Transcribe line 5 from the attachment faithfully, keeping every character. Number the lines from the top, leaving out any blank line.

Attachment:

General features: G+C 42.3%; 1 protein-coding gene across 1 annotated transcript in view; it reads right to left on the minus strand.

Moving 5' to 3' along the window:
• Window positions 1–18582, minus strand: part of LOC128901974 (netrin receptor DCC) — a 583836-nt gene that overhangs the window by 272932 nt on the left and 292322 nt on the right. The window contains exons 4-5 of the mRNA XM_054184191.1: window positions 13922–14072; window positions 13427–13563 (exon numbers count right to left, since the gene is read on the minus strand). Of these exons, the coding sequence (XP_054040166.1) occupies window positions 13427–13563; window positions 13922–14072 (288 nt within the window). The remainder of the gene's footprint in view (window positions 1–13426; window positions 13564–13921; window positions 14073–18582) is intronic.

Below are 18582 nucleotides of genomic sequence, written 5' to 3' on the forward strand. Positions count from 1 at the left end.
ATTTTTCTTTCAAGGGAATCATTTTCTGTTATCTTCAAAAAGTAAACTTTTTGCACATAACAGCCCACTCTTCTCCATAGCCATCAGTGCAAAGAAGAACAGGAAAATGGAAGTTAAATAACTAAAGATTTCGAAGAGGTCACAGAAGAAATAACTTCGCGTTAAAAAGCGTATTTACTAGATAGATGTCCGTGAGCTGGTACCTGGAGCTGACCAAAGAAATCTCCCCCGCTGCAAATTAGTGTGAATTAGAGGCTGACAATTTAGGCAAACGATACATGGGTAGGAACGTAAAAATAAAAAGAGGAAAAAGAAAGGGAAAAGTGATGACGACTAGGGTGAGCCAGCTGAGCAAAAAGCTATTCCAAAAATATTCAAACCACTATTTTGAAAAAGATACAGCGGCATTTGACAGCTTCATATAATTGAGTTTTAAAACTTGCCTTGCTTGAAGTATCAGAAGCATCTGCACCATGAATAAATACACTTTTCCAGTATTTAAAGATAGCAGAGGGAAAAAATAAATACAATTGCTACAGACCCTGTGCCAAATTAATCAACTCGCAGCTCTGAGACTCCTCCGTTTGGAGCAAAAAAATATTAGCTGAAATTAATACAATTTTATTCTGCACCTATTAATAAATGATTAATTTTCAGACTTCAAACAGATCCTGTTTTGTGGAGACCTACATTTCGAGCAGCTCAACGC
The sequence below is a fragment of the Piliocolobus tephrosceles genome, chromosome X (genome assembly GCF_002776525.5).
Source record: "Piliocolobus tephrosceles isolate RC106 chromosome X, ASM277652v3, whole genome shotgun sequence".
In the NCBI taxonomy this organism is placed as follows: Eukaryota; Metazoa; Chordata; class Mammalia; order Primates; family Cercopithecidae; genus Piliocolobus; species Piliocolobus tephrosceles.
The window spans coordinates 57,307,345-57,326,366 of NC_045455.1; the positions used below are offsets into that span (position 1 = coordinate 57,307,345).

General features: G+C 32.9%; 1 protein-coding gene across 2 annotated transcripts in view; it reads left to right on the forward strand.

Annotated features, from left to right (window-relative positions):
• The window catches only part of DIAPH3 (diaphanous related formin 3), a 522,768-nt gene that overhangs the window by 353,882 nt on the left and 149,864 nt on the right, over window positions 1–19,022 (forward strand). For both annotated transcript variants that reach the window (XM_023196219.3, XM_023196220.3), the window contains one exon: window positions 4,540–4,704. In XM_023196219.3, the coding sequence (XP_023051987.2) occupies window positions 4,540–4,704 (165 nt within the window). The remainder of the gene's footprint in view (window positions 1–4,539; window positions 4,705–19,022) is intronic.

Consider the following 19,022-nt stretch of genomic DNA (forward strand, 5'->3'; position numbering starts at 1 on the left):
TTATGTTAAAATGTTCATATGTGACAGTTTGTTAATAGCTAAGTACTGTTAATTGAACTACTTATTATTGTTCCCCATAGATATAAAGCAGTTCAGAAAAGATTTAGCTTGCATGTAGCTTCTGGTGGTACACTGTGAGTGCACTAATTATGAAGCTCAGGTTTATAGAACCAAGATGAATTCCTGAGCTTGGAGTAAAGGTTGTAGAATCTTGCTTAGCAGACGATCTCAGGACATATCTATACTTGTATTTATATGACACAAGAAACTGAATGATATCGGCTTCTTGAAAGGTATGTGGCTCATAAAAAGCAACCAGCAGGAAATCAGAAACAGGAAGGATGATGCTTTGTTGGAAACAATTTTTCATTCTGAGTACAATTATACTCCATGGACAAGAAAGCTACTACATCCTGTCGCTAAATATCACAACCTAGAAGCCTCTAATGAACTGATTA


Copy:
ATTTTTCTTTCAAGGGAATCATTTTCTGTTATCTTCAAAAAGTAAACTTTTTGCACATAACAGCCCACTCTTCTCCATAGCCATCAGTGCAAAGAAGAACAGGAAAATGGAAGTTAAATAACTAAAGATTTCGAAGAGGTCACAGAAGAAATAACTTCGCGTTAAAAAGCGTATTTACTAGATAGATGTCCGTGAGCTGGTACCTGGAGCTGACCAAAGAAATCTCCCCCGCTGCAAATTAGTGTGAATTAGAGGCTGACAATTTAGGCAAACGATACATGGGTAGGAACGTAAAAATAAAAAGAGGAAAAAGAAAGGGAAAAGTGATGACGACTAGGGTGAGCCAGCTGAGCAAAAAGCTATTCCAAAAATATTCAAACCACTATTTTGAAAAAGATACAGCGGCATTTGACAGCTTCATATAATTGAGTTTTAAAACTTGCCTTGCTTGAAGTATCAGAAGCATCTGCACCATGAATAAATACACTTTTCCAGTATTTAAAGATAGCAGAGGGAAAAAATAAATACAATTGCTACAGACCCTGTGCCAAATTAATCAACTCGCAGCTCTGAGACTCCTCCGTTTGGAGCAAAAAAATATTAGCTGAAATTAATACAATTTTATTCTGCACCTATTAATAAATGATTAATTTTCAGACTTCAAACAGATCCTGTTTTGTGGAGACCTACATTTCGAGCAGCTCAACGC